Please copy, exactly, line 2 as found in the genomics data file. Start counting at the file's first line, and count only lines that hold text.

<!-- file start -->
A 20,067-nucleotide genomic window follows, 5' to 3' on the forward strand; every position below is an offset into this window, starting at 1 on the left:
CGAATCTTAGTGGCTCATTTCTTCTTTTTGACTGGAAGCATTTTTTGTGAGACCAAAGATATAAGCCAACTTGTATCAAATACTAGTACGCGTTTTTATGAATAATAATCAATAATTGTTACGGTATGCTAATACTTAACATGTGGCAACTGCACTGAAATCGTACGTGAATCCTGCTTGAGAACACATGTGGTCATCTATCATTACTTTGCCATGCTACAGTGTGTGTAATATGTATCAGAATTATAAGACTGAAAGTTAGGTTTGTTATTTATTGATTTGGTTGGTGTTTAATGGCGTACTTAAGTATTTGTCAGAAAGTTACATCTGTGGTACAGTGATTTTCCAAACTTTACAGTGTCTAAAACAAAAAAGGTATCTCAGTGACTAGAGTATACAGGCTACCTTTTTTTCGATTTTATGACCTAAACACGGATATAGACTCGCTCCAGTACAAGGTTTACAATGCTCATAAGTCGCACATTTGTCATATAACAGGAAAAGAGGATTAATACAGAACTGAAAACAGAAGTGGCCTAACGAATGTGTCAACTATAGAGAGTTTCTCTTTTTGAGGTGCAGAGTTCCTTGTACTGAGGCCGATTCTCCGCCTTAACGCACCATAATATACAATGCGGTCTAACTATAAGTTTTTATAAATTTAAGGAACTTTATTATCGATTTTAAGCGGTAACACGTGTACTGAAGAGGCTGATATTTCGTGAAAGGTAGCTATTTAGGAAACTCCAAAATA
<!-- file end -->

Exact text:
CGAATCTTAGTGGCTCATTTCTTCTTTTTGACTGGAAGCATTTTTTGTGAGACCAAAGATATAAGCCAACTTGTATCAAATACTAGTACGCGTTTTTATGAATAATAATCAATAATTGTTACGGTATGCTAATACTTAACATGTGGCAACTGCACTGAAATCGTACGTGAATCCTGCTTGAGAACACATGTGGTCATCTATCATTACTTTGCCATGCTACAGTGTGTGTAATATGTATCAGAATTATAAGACTGAAAGTTAGGTTTGTTATTTATTGATTTGGTTGGTGTTTAATGGCGTACTTAAGTATTTGTCAGAAAGTTACATCTGTGGTACAGTGATTTTCCAAACTTTACAGTGTCTAAAACAAAAAAGGTATCTCAGTGACTAGAGTATACAGGCTACCTTTTTTTCGATTTTATGACCTAAACACGGATATAGACTCGCTCCAGTACAAGGTTTACAATGCTCATAAGTCGCACATTTGTCATATAACAGGAAAAGAGGATTAATACAGAACTGAAAACAGAAGTGGCCTAACGAATGTGTCAACTATAGAGAGTTTCTCTTTTTGAGGTGCAGAGTTCCTTGTACTGAGGCCGATTCTCCGCCTTAACGCACCATAATATACAATGCGGTCTAACTATAAGTTTTTATAAATTTAAGGAACTTTATTATCGATTTTAAGCGGTAACACGTGTACTGAAGAGGCTGATATTTCGTGAAAGGTAGCTATTTAGGAAACTCCAAAATA